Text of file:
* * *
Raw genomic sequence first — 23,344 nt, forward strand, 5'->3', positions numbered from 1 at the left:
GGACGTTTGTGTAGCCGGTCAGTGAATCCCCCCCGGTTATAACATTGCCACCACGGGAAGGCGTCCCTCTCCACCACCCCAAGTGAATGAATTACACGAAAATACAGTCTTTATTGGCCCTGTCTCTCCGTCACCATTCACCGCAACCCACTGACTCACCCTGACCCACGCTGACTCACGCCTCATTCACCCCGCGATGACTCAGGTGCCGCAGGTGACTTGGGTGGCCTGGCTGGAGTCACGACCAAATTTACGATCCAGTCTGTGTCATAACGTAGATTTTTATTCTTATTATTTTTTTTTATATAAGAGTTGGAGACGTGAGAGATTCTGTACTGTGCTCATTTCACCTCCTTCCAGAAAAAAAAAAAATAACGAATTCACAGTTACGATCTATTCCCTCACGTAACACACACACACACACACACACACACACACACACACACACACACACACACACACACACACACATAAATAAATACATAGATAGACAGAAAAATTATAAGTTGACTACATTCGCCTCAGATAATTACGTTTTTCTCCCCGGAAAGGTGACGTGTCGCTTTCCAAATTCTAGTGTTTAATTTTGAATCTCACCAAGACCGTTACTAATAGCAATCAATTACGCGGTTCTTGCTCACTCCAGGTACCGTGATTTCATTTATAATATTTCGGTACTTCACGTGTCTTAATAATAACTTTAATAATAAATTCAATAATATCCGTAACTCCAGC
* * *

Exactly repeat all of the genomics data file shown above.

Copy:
Raw genomic sequence first — 23,344 nt, forward strand, 5'->3', positions numbered from 1 at the left:
GGACGTTTGTGTAGCCGGTCAGTGAATCCCCCCCGGTTATAACATTGCCACCACGGGAAGGCGTCCCTCTCCACCACCCCAAGTGAATGAATTACACGAAAATACAGTCTTTATTGGCCCTGTCTCTCCGTCACCATTCACCGCAACCCACTGACTCACCCTGACCCACGCTGACTCACGCCTCATTCACCCCGCGATGACTCAGGTGCCGCAGGTGACTTGGGTGGCCTGGCTGGAGTCACGACCAAATTTACGATCCAGTCTGTGTCATAACGTAGATTTTTATTCTTATTATTTTTTTTTATATAAGAGTTGGAGACGTGAGAGATTCTGTACTGTGCTCATTTCACCTCCTTCCAGAAAAAAAAAAAATAACGAATTCACAGTTACGATCTATTCCCTCACGTAACACACACACACACACACACACACACACACACACACACACACACACACACACACACACACACATAAATAAATACATAGATAGACAGAAAAATTATAAGTTGACTACATTCGCCTCAGATAATTACGTTTTTCTCCCCGGAAAGGTGACGTGTCGCTTTCCAAATTCTAGTGTTTAATTTTGAATCTCACCAAGACCGTTACTAATAGCAATCAATTACGCGGTTCTTGCTCACTCCAGGTACCGTGATTTCATTTATAATATTTCGGTACTTCACGTGTCTTAATAATAACTTTAATAATAAATTCAATAATATCCGTAACTCCAGC